Stop it, Heather. You are engaged—well, practically—to another man. A man with whom you should be spending the night tonight.

Funny how the thought of spending the night with Tad does nothing whatsoever to my heartstrings.

Even though they’re a quarter of a mile away, I can hear the protesting GSCers chanting in front of the library.What they’re chanting, exactly, I can’t tell. But I can hear their strident voices, off in the distance, as clearly as I can hear the traffic on Sixth Avenue a block away.

“Hi, Heather,” Sarah says, fidgeting with her skirt. “I… I wanted to talk to you, but you… you were gone.”

“I had to run an errand,” I say, lamely. “Why aren’t you over there protesting? Why are you so dressed up?”

Sarah’s pretty face—yes! She actually looks pretty, for once—twists.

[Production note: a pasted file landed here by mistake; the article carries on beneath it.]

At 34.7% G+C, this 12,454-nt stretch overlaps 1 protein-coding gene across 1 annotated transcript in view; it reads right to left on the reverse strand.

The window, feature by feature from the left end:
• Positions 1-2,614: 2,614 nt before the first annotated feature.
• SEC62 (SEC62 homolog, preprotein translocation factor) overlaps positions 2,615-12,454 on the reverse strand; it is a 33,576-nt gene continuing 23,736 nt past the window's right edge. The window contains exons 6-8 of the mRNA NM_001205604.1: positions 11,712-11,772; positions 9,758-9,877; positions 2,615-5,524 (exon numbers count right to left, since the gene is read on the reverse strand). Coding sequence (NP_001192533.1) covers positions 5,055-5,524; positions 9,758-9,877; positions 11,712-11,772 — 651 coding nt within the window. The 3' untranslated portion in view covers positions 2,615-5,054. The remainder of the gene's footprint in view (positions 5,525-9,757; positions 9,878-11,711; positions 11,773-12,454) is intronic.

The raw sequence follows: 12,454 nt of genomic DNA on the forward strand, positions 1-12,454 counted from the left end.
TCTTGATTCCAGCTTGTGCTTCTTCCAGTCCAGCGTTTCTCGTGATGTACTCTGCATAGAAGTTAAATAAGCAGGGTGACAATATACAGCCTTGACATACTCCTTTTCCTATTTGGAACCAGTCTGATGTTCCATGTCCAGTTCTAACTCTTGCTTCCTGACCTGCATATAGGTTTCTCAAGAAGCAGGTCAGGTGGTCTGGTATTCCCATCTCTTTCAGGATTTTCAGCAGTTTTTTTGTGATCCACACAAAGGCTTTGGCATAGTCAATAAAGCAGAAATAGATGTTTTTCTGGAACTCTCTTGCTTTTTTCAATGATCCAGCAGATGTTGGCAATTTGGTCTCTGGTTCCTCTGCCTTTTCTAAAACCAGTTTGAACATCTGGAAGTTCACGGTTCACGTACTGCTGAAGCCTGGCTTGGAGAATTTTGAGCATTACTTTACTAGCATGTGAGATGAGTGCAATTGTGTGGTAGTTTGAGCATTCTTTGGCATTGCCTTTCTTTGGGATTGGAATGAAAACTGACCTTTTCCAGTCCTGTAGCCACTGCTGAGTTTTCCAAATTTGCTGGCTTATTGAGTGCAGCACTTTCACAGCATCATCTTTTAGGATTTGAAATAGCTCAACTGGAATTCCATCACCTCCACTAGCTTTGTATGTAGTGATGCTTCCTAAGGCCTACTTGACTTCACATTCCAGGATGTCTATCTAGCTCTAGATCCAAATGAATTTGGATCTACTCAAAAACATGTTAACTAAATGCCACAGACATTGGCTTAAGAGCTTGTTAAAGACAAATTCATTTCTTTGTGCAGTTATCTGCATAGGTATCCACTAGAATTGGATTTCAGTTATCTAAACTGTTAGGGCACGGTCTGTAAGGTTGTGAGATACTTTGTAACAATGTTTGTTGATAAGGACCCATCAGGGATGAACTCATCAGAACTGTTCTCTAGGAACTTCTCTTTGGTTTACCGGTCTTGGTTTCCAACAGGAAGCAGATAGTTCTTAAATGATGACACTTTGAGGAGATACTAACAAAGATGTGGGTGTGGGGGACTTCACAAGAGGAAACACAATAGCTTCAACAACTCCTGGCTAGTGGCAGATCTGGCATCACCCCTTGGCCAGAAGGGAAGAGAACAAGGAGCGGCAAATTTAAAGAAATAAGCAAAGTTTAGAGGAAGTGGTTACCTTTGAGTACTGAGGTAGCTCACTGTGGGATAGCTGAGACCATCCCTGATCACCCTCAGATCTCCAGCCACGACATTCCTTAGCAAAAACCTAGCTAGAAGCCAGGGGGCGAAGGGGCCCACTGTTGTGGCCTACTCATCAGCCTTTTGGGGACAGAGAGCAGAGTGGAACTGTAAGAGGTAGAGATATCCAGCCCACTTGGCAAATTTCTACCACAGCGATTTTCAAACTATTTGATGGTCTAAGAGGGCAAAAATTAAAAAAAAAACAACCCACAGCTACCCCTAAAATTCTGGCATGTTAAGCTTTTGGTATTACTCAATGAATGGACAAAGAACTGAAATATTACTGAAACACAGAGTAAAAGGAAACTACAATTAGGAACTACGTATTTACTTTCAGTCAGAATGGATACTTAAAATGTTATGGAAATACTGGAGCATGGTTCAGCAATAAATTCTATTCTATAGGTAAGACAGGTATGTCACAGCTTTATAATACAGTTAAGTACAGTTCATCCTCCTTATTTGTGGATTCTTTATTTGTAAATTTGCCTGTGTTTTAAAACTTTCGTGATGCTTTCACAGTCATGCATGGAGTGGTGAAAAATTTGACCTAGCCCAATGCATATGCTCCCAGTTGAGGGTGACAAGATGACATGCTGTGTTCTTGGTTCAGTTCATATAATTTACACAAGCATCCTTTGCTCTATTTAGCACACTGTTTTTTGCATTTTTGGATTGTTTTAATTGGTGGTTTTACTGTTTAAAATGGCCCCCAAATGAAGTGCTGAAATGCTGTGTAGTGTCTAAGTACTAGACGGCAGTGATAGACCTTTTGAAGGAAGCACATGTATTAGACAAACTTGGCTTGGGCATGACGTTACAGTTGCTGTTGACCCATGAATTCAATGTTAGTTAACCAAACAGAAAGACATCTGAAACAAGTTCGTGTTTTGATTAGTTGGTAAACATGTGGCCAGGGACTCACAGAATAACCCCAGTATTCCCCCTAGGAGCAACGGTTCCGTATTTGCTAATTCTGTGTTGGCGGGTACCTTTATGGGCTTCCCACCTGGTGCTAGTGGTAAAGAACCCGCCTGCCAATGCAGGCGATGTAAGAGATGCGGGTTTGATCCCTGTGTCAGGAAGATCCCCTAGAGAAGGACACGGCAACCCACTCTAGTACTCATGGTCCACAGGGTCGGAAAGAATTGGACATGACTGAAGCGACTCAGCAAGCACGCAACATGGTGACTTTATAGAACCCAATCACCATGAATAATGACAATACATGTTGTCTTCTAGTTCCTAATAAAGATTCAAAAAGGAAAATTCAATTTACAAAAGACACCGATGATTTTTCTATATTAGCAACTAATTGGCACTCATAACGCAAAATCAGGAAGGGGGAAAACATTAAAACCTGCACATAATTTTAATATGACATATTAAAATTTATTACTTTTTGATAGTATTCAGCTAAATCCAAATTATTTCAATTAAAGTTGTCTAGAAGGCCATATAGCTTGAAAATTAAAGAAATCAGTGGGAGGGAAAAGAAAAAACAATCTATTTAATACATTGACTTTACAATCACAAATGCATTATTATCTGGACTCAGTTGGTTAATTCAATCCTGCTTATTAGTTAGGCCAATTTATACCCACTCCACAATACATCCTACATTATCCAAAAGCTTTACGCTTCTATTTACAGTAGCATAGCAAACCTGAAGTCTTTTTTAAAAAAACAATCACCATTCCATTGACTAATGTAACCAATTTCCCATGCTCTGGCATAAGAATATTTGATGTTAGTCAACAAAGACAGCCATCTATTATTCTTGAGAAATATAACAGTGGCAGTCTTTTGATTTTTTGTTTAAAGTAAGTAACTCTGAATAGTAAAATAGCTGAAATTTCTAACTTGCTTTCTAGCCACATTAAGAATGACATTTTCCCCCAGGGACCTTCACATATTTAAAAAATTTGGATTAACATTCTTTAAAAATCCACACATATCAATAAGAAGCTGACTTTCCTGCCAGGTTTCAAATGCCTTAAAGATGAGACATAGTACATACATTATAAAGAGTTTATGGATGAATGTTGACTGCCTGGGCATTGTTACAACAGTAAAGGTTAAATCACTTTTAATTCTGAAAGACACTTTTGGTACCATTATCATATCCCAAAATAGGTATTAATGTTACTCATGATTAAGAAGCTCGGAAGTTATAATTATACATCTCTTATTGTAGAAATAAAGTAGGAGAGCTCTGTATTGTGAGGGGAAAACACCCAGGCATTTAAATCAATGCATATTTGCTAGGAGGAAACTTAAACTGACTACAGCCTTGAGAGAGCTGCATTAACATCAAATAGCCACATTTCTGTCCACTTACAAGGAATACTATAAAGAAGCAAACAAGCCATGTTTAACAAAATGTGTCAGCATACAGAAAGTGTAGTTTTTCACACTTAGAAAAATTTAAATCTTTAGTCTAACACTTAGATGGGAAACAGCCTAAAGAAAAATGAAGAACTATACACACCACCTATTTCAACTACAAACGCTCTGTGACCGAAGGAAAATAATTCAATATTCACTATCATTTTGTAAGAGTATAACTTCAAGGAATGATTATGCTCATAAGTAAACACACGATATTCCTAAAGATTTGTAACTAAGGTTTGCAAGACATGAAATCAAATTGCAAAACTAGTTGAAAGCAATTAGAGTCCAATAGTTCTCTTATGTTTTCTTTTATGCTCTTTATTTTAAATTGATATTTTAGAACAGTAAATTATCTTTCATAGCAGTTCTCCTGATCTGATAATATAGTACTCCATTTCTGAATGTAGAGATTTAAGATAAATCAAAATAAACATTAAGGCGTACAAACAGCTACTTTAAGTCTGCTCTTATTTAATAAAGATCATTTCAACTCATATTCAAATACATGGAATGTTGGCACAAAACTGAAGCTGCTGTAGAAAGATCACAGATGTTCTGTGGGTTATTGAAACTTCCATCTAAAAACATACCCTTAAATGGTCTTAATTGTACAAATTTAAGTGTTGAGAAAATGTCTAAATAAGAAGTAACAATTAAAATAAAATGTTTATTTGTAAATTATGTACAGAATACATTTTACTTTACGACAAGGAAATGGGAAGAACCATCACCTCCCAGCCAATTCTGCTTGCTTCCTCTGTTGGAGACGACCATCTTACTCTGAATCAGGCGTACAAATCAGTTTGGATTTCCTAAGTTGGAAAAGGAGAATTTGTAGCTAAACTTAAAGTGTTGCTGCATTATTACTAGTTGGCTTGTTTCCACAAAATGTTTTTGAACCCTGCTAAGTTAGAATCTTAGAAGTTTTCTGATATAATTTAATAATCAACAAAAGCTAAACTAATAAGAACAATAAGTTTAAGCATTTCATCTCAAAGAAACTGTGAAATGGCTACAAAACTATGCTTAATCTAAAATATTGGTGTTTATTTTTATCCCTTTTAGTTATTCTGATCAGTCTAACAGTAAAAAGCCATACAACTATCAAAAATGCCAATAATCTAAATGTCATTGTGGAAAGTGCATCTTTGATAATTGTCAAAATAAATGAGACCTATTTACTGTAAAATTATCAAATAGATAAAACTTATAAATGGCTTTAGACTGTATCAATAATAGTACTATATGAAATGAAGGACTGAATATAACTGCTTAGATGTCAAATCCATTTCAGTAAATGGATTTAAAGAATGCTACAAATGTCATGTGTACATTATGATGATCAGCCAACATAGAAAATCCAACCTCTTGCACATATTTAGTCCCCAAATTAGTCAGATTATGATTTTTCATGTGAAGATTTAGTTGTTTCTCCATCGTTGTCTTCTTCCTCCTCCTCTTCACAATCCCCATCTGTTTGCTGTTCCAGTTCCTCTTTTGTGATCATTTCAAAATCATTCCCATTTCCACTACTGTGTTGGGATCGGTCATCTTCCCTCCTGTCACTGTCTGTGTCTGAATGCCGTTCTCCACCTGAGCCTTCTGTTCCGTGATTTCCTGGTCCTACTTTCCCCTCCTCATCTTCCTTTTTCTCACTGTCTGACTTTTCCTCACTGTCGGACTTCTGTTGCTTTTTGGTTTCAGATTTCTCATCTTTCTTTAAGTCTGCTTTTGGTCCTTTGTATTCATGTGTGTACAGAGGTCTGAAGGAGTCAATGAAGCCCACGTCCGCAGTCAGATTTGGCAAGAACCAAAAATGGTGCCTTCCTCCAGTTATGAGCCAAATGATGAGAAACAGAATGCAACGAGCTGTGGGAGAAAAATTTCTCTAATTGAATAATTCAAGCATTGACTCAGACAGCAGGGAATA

“Do I look too dressed up?” she asks anxiously. “I do, don’t I? I should go back upstairs and change? I was just—I was looking for you, to see what I should wear, but you weren’t around, so I asked Magda instead, and Magda—Magda did it.”

I look Sarah up and down. She looks, to be honest, fantastic. “Magda did this?”

“Yes. It’s too much, isn’t it? I knew it. I told her it was too much. I’m going back inside to change.”

I grab her wrist before she can do so.

“Hold on,” I say. “You look great. Honest. It’s not too much. At least, I don’t think so. Where are you going?”

A pink blush that has nothing to do with powder suffuses Sarah’s cheeks.

“Sebastian’s parents are in town,” she says. “He was arraigned this morning. They’ve posted his bail. I’m… I’m meeting them in Chinatown. We’re going to get something to eat.”

“So!” I can’t help laughing. “This is your meeting-his-parents look.”

“I look stupid,” Sarah says, tugging on the wrist I still hold. “I’ll go change.”